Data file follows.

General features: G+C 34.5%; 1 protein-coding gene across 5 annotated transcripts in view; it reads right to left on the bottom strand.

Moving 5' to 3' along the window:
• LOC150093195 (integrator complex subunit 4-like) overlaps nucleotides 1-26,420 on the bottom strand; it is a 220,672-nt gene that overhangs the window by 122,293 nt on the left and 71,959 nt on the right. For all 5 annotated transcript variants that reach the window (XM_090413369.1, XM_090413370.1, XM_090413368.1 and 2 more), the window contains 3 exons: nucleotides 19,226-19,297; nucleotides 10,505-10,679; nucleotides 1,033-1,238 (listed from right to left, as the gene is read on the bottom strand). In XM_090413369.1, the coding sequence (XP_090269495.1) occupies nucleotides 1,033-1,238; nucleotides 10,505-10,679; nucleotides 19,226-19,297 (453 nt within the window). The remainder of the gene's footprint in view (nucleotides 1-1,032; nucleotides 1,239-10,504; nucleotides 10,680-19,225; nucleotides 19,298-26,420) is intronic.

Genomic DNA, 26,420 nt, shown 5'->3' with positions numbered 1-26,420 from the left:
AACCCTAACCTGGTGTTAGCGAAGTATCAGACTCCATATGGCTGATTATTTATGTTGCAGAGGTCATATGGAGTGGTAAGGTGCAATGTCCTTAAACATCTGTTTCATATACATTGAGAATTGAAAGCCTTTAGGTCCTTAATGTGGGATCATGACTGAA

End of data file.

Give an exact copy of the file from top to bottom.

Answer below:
General features: G+C 34.5%; 1 protein-coding gene across 5 annotated transcripts in view; it reads right to left on the bottom strand.

Moving 5' to 3' along the window:
• LOC150093195 (integrator complex subunit 4-like) overlaps nucleotides 1-26,420 on the bottom strand; it is a 220,672-nt gene that overhangs the window by 122,293 nt on the left and 71,959 nt on the right. For all 5 annotated transcript variants that reach the window (XM_090413369.1, XM_090413370.1, XM_090413368.1 and 2 more), the window contains 3 exons: nucleotides 19,226-19,297; nucleotides 10,505-10,679; nucleotides 1,033-1,238 (listed from right to left, as the gene is read on the bottom strand). In XM_090413369.1, the coding sequence (XP_090269495.1) occupies nucleotides 1,033-1,238; nucleotides 10,505-10,679; nucleotides 19,226-19,297 (453 nt within the window). The remainder of the gene's footprint in view (nucleotides 1-1,032; nucleotides 1,239-10,504; nucleotides 10,680-19,225; nucleotides 19,298-26,420) is intronic.

Genomic DNA, 26,420 nt, shown 5'->3' with positions numbered 1-26,420 from the left:
AACCCTAACCTGGTGTTAGCGAAGTATCAGACTCCATATGGCTGATTATTTATGTTGCAGAGGTCATATGGAGTGGTAAGGTGCAATGTCCTTAAACATCTGTTTCATATACATTGAGAATTGAAAGCCTTTAGGTCCTTAATGTGGGATCATGACTGAA